Last week we talked about getting into college, and this week the focus is on that period of adjustment that comes as you try to settle into the next phase of your life — and all the culture shock that comes with it.
My moments of culture shock typically come when I’m in the middle of telling what I think is a harmless story about my life before college. I remember telling someone during my freshman year that my high school had been able to afford copies of required reading, so my English teachers made do by having us read photocopied packets of plays like “Romeo and Juliet” and “Fences” that they begged us not to lose or get wet.
Obviously I knew that not every school had these problems, but it was a very normal part of my high school experience, and I didn’t think much of it. I’d told the story without expecting much of a reaction, but instead I was given that somber look of upper middle-class guilt and a hushed, “That’s so sad.”
What I got in that moment, and the dozens that followed, was a reminder that I didn’t quite fit in this space. It seems based on the reading I’ve done and the conversations I’ve had that many first-gen students can point to their own small but meaningful Moments of Realization.
Here’s a short list of some of those instances:
- Being patronized for not having traveled by plane until college
- Learning what a “medium rare” burger is
- Not knowing that parents don’t come to freshman orientation
- And of course, every mention of Canada Goose jackets
(fun fact: these cost as much as my semester allotment of work study funds ???)
Surviving the transition
It’s become a cliche when talking about first-gen students but that culture shock is real. And it’s a big part of the reason that even as colleges work to recruit more of us, there’s still a big problem with retention.
When you ask why, the answers you’ll get are obvious: the transition is hard, the support isn’t there, and the environment is too foreign to navigate alone. And in the rush to get first-gen students on their campuses (lip-service, if you ask me) colleges are placing the onus to transition on the students, which can be a barrier to success in and of itself.
So instead of lecturing my fellow first-gen students on what they can do to improve their experience, I’ve got a couple pointers for the institutions who are supposed to be supporting us.
Stop putting us on blast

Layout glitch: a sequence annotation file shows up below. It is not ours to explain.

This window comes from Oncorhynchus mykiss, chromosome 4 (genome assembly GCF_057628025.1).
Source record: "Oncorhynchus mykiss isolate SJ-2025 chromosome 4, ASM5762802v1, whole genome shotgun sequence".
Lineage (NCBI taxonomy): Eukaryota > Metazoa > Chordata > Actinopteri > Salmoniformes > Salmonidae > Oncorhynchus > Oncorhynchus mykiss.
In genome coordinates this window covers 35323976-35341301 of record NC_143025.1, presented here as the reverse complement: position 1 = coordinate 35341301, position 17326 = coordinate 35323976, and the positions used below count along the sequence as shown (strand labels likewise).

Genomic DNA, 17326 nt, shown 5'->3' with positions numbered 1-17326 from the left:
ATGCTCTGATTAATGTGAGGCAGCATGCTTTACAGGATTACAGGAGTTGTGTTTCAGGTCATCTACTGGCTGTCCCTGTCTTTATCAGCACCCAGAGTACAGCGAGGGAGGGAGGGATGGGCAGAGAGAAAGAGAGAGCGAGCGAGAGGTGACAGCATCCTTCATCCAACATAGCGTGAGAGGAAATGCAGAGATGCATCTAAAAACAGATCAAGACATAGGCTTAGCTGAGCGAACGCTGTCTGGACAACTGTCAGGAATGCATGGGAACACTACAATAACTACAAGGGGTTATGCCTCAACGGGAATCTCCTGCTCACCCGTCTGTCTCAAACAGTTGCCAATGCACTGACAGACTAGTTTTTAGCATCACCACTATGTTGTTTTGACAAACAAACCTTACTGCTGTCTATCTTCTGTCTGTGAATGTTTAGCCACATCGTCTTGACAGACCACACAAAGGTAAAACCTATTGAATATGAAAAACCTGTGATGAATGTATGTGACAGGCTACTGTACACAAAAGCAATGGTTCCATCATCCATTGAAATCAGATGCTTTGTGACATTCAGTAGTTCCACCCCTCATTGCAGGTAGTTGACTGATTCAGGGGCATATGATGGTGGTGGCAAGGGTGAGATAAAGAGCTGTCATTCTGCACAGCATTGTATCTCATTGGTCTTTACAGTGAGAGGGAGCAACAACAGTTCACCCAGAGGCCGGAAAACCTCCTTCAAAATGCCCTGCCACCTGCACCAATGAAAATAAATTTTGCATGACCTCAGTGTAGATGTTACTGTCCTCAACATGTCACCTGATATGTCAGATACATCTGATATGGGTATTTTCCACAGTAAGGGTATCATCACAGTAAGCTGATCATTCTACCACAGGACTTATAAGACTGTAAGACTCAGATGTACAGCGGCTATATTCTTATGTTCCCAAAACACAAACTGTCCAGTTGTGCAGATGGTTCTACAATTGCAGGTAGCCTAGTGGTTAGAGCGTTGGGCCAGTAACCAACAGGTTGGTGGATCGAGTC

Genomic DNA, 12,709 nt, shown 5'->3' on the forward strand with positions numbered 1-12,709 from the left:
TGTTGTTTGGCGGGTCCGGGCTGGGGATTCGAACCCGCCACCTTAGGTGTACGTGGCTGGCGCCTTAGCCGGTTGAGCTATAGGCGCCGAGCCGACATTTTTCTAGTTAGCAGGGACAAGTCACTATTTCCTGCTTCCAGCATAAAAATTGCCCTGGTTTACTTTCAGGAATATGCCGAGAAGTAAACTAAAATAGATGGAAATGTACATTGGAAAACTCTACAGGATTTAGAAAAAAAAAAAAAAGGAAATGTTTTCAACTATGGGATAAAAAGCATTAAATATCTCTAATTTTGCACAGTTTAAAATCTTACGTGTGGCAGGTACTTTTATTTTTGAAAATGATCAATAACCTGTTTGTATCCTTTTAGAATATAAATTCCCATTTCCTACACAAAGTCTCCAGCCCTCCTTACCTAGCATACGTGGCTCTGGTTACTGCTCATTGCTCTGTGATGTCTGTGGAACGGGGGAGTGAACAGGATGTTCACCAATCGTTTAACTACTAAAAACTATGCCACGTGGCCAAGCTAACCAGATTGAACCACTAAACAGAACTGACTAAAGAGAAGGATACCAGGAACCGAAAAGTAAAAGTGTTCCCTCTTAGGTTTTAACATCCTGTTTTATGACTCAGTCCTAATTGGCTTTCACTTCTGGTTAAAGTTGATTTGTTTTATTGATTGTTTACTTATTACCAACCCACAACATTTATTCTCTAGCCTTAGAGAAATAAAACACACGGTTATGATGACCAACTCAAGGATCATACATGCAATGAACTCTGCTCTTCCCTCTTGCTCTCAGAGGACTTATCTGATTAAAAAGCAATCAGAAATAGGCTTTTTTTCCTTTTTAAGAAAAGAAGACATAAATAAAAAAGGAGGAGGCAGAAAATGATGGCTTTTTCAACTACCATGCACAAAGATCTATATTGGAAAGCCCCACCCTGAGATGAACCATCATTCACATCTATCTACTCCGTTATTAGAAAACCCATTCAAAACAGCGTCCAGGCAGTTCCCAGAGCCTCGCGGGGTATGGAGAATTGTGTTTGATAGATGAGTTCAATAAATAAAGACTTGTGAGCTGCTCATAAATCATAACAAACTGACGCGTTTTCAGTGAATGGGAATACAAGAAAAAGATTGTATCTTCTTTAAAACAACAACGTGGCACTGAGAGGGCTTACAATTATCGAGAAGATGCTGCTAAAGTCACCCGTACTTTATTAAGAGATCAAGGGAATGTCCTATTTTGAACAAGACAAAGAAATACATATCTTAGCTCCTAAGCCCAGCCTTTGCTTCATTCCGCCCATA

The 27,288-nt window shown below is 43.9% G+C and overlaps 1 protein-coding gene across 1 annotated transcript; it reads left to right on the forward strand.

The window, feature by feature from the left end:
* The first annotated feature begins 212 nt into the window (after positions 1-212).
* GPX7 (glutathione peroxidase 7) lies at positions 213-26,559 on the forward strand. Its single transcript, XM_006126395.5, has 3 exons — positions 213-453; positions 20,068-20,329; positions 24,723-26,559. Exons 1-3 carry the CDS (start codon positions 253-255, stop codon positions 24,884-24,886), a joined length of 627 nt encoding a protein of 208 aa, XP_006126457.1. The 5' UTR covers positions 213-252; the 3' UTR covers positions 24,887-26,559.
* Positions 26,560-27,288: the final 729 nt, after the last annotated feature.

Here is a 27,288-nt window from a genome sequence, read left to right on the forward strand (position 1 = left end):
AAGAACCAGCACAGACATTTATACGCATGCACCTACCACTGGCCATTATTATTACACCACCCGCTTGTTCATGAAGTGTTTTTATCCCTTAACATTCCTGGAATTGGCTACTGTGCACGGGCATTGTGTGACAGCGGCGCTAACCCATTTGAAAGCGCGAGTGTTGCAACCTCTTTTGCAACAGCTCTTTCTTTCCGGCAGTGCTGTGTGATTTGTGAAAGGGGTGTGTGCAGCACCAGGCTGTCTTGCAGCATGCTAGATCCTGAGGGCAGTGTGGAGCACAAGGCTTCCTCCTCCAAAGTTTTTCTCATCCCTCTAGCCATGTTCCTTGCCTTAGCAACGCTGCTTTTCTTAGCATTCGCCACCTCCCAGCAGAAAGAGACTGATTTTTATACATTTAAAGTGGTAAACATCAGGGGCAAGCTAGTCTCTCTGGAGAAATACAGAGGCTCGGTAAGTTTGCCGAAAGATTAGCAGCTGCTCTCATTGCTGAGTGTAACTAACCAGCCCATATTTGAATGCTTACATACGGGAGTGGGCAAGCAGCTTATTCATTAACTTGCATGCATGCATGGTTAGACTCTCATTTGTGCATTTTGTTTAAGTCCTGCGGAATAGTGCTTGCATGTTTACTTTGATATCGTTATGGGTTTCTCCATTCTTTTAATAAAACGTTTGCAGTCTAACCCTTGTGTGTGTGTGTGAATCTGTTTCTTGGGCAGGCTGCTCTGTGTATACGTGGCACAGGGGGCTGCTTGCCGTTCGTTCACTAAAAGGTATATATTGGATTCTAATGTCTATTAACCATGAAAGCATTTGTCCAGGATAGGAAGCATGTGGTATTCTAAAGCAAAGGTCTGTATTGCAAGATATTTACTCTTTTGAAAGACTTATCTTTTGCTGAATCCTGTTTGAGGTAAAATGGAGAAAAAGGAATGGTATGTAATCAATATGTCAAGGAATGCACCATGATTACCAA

Colleges will often try to help first-gen and low-income students out by offering access to events or resources that might otherwise be out of reach — which is great! But nothing should be distributed in a way that puts an unwanted spotlight on students. For example, in 2018 Harvard gave low-income students free tickets to the freshman formal, but made them pick up the tickets in a separate line from everyone else.
This can happen in the classroom, too, when professors make assumptions about the backgrounds of their students. You know you get when part of the way you get to know students is by asking what their parents do for work or where they went to undergrad? Unnecessary discomfort.
Be more forthcoming with the information we know you have
The laundry list of things I didn’t know about college until my sophomore year is regrettably very long. I didn’t know you were allowed to appeal for more financial aid. I didn’t know you could ask for a refund to pay for things like books, food, and rent. I didn’t know that I could turn down federal loans I didn’t need, etc.
All of this is information that colleges — knowingly or not — don’t give to students because they assume they have a base of knowledge about how the system works that many of us simply don’t. I don’t know any student, first-gen or not, who wouldn’t benefit from more transparency.
Build networks of first-gen students, alumni, and faculty
One of the most exhausting parts of the transition is the search for people like you. On campuses where first-gen students are in the minority, it can feel near impossible without some kind of group to guide you. Any college that’s committed to fostering first-gen success on their campus should also put the student they enroll in touch with people who can ease them through the process and remind them that they’re not the only person on campus going through it.
- ‘What we’re doing is not working.’ Why Detroit students struggle in college by Lori Higgins for Chalkbeat
- The Transformation of Adam Johnson by Emma Pettit for the Chronicle of Higher Education
- Massachusetts excels at higher education — for the white and well-off by Marcella Bombardieri for the Boston Globe
- Privilege for the poor: Farming giant gives back — to its workers’ children by Alfonso Serrano for the Hechinger Report
And here’s a little something that made me laugh and brought me right back to high school.
Thanks for reading,
If you are, or know of, a first-generation college student who’d like to be featured in future editions of this newsletter, email me at firstname.lastname@example.org.